While I have always been fascinated with true crime, I recently came across a mystery almost forty-years-old which I had never heard of prior: the unsolved murder of Dorothy Jane Scott. Sometimes a case grabs you by the throat and refuses to let go and for me, this is that case.
In 1980, Dorothy Jane Scott was a 32-year-old single mother of a 4-year-old little boy. Both lived with her aunt in Stanton, California about a twenty-minute drive north of Anaheim where her parents lived and where she worked as a back-office secretary at Swinger’s Psych Shop and Custom John’s Head Shop. (Both businesses were jointly owned). Friends and family described Dorothy as a kind, compassionate, churchgoing young woman who rarely dated and preferred staying at home with her little boy over going out partying and socializing. Dorothy’s brother once stated about her that “she exemplified the word ‘give.’ She’d just give and give and give, no matter what it cost her…”
Sometime in 1980, Dorothy began receiving phone calls from an unidentified man whose voice she claimed to recognize but was unable to place. At times the caller was fawning and complimentary while at others times he was angry and menacing. During one such angry call, he threatened: “OK, now you’re going to come my way and when I get you alone I will cut you up into bits so no one will ever find you.” The caller would also alert Dorothy to the fact that he was watching her every move; detailing what she was wearing that day and other information about her daily routines. These calls startled Dorothy into taking self-defense classes and she even considered purchasing a gun which she decided against for fear that her son Shawn might get hold of it and hurt himself.
May 28, 1980
On the evening of May 28th, Dorothy dropped Shawn off at her parent’s house to attend a staff meeting at the shop. During the meeting, Dorothy noticed one of her coworkers, Conrad Bostron, looking ill-at-ease. There was a large red streak on his arm that was becoming increasingly inflamed. Noticing this, Dorothy urged Conrad to go to the nearby hospital, volunteering to drive him there. Another fellow employee, Pam Head, offered to ride with them. En route to the hospital, Dorothy made a pit stop at her parent’s home to check on Shawn and inform them of her trip to UCI Medical Center. While at her parent’s home, she switched out a black scarf she was wearing for a red one.
Once at the hospital, it was determined that Conrad had been bitten by a black widow spider. Dorothy and Pam held vigil, chatting and browsing through magazines while Conrad was treated. The only time Dorothy left Pam’s sight was after Conrad was released with his prescription and Dorothy made a quick trip to the restroom roughly around midnight. Pam then accompanied Conrad to the pharmacy to fill his prescription while Dorothy decided to bring her car around front for them. After filling the prescription, Conrad and Pam walked outside, expecting to see Dorothy’s car, a 1973 white Toyota station wagon, waiting for them. The car was nowhere to be seen which was odd as the task should have taken her only a few minutes. As they patiently waited for her arrival, her car suddenly came barreling towards them at high-speed. I’m not certain if the high beams were turned on but the duo did claim that the headlights blinded them. The driver bypassed Pam and Conrad, made a right turn out of the parking lot at full speed, then turned off the headlights.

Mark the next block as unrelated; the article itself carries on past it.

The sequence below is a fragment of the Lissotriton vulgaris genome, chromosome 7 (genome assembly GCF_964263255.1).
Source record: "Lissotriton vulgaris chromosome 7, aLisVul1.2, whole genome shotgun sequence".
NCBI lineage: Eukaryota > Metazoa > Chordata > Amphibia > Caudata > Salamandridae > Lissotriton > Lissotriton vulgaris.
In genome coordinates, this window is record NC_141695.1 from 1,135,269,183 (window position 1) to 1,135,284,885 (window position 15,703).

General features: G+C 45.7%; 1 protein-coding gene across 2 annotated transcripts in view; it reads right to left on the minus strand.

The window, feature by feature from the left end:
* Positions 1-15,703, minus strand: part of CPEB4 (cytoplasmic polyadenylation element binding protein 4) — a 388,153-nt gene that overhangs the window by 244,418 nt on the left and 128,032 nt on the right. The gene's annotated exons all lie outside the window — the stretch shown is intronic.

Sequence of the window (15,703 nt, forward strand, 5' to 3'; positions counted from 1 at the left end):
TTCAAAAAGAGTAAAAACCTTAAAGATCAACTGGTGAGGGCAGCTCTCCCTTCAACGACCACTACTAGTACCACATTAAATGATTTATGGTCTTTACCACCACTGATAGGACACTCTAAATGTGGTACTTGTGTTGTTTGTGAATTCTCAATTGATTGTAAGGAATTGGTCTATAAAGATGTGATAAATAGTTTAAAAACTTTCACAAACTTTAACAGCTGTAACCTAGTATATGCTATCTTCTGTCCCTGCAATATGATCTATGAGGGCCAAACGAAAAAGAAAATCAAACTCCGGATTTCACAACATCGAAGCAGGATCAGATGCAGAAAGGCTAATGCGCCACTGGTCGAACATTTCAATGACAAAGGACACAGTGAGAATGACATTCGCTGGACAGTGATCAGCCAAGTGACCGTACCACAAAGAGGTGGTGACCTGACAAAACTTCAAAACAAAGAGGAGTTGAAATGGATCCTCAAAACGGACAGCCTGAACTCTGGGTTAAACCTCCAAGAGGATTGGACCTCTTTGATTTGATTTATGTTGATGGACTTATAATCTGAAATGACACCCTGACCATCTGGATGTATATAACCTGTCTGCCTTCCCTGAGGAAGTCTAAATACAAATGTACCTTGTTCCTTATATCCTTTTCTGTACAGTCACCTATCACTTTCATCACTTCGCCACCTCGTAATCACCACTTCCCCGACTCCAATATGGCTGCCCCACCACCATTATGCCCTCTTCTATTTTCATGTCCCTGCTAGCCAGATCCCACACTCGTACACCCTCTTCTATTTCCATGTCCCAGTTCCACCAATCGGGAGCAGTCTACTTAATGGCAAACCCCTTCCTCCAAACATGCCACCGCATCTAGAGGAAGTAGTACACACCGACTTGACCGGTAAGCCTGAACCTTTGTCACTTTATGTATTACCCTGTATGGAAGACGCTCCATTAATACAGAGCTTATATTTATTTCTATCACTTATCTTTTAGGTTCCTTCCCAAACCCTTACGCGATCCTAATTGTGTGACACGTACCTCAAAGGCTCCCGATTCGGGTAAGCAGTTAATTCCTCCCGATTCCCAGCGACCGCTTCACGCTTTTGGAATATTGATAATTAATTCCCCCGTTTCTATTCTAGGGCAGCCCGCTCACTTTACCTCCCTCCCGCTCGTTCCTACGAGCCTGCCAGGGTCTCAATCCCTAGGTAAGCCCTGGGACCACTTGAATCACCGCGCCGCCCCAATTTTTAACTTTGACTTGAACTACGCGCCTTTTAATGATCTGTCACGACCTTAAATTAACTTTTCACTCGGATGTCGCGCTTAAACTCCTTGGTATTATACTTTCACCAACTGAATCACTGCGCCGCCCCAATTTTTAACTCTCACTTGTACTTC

The true crime podcast that is all about Jonestown. (Post continues after audio.)
Confused, Pam and Conrad wondered if there was an emergency involving Dorothy’s son or if she suddenly remembered an urgent commitment and in a panic momentarily forgot about them. The two waited at the hospital for a couple of hours in hopes that she might come back for them. (Remember, this was 1980, no one had cell phones at this point and Uber was nonexistent.) After those couple of hours passed, and it was painfully obvious that Dorothy wasn’t coming for them, Pam phoned Dorothy’s parents Vera and Jacob Scott and asked if they’d seen her. They hadn’t seen her since she stopped by earlier, on the way to the hospital. UCI police were notified as well but, of course, found no reason for alarm.
Several hours later, Dorothy’s car would be found abandoned and set on fire in an alley about ten miles away in Santa Ana. As the days passed and there was no sign of Dorothy, UCI police began investigating and advised Jacob and Vera against speaking to any reporters. A week later, Vera received a terrifying phone call:
A disguised male voice asked, “Are you related to Dorothy Scott?”
“Yes.” The anxious Vera replied.
“I’ve got her.” The caller replied and then hung up.
Before long, Jacob Scott contacted the Santa Ana Register and the paper ran a story about Dorothy’s disappearance. The same day this piece came out the editor, Pat Riley, received a phone call of his own. The male voice on the other end informed Pat: “I killed her. I killed Dorothy Scott. She was my love. I caught her cheating with another man. She denied having someone else. I killed her.” Dorothy was dating no one at the time. The caller provided details that only the responsible party would know, information that had been deliberately withheld from the public such as the fact that she’d been wearing a red scarf and the reason for her visit to UCI Medical Center. The caller knew about Conrad’s spider bite and claimed that Dorothy had called him from UCI. Meanwhile, according to Pat Head the only time Dorothy had been out of her sight, prior to walking out to retrieve her car, was when she quickly used the restroom. At no time did Dorothy need to use a payphone.